4.5.1 Connective Tissue Proper Includes Loose Connective Tissue Areolar: Forms thin membranes b/w organs and binds them together. Found beneath the skin and surrounds organs. Adipose: Stores fat, cushions, and insulates. Found beneath the skin; in certain abdominal membranes; and around the kidneys, heart, and various joints. Reticular: Thin branched reticular fibers. Supports the walls of the liver and spleen. Dense Connective Tissue Dense Regular: Strong collagen fibers that bind structures as parts of tendons and ligaments. Dense Irregular: Thicker, randomly distributed collagen fibers and is found in the dermis. Elastic: Elastic fibers that make up hollow internal organs like lungs and blood vessels.
4.6 Specialized Connective Tissue Includes
4.6.1 Cartilage: Provides support. Consists of fibers and a gel like sub. Lacks a direct blood supply. So it is slow to heal.
4.6.2 Bone: Matrix consists of mineral salts and collagen. Compact and spongy bones; heals rapidly.
4.6.3 Blood: Composed of cells suspended in fluid. Produced in the tissues of hollow parts of certain bones.
5 Muscle Tissue
5.1 Muscle Tissue contracts, moving structures attached to it.
5.2 Muscle Cells are also called muscle fibers
5.3 Skeletal muscle makes up about 40% of body weight and smooth and cardiac muscle makes up about 10%.
5.4 3 Types of Muscle Tissue
5.4.1 Skeletal Function: Movement of body parts, facial expressions, writing, talking, signing, chewing, swallowing, and breathing. Muscles that contain skeletal muscle tissue are usually attached to bones. These musc. can be controlled consciously->nalso called volume muscle tissue. The cells are long, about 40 mm in length and and threadlike, less than .1 mm in width The cell has many nuclei: multinucleate. The cells contain striations: alternating dark and light cross markings. The muscle cells contract when stimulated by a nerve cell, then relaxes when it is no longer stimulated.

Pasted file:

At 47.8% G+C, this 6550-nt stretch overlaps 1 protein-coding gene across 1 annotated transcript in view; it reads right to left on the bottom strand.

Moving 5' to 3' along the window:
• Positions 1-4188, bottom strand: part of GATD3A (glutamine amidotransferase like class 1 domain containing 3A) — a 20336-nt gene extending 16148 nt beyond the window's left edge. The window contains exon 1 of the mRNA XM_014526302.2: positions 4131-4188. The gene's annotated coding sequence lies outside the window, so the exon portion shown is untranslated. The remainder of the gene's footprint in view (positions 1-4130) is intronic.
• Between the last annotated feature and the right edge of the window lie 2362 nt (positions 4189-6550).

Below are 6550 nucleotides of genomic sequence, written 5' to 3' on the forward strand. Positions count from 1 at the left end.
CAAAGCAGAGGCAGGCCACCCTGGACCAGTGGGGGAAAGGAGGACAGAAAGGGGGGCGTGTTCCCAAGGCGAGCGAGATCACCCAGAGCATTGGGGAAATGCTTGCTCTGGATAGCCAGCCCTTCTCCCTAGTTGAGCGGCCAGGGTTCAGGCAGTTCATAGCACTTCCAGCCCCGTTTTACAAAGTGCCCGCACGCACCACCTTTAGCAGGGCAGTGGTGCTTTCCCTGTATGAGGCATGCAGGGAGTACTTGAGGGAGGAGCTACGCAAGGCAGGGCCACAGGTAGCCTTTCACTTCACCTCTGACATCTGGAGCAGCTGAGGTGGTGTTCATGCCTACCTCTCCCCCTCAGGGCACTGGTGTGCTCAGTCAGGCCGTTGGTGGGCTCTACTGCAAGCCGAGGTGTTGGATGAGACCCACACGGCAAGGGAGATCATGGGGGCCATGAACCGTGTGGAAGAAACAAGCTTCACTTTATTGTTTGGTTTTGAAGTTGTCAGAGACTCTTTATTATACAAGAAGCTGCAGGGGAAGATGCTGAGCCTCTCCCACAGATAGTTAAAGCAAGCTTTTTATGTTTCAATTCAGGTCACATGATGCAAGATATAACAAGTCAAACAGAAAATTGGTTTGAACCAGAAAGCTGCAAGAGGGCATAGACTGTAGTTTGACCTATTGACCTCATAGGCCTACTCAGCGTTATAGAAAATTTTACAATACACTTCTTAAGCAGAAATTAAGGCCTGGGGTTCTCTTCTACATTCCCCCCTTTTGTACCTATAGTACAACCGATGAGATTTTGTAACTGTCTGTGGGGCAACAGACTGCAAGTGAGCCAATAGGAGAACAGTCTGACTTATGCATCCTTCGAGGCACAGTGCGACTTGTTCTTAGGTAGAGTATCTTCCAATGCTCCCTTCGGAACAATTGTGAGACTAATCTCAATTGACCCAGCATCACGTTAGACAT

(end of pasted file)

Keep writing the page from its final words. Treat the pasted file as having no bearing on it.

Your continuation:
5.4.2 Smooth Muscle Considered "smooth" bc it contains no striations. The cells are shorter than skeletal muscle cells and are spindled shaped Each cell contains one central nucleus. Found in the walls of internal hollow organs: stomach, intestines, bladder, uterus, blood vessels They are under involuntary control: moves food through digestive tract, constricts blood vessels, and empties the bladder.
5.4.3 Cardiac Muscle Found only in the heart. The cells are striated, branched, joined end to end, and interconnected in a complex. network. Specialized intercellular junctions: the connection b/w cardiac muscle cells: called intercalated disc Under involuntary control. Pumps blood through the chambers of the heart and into blood vessels. Can cont. to function without nervous stimulation.
6 Nervous Tissue
6.1 Found in the brain, spinal cord, and peripheral nerves.
6.2 Basic cells called neurons and are very specialized.
6.2.1 Neurons sense cert. types of changes in the surr.
6.2.2 Neurons have dendrites which receive sensory info and transmit messages as an electrical signal to the axon. The axon sends the message to the next neuron or to muscles or glands.
6.3 Neuroglia Cell
6.3.1 Supp. cells of the nervous tissue.
6.3.2 Some of them bind and supp. nerv. tissue, and carry out phagocytosis ("eat cells") Helps protect nervous tissue by engulfing cellular debris, waste, and foreign material.
6.3.3 Some are involved in cell to cell commun.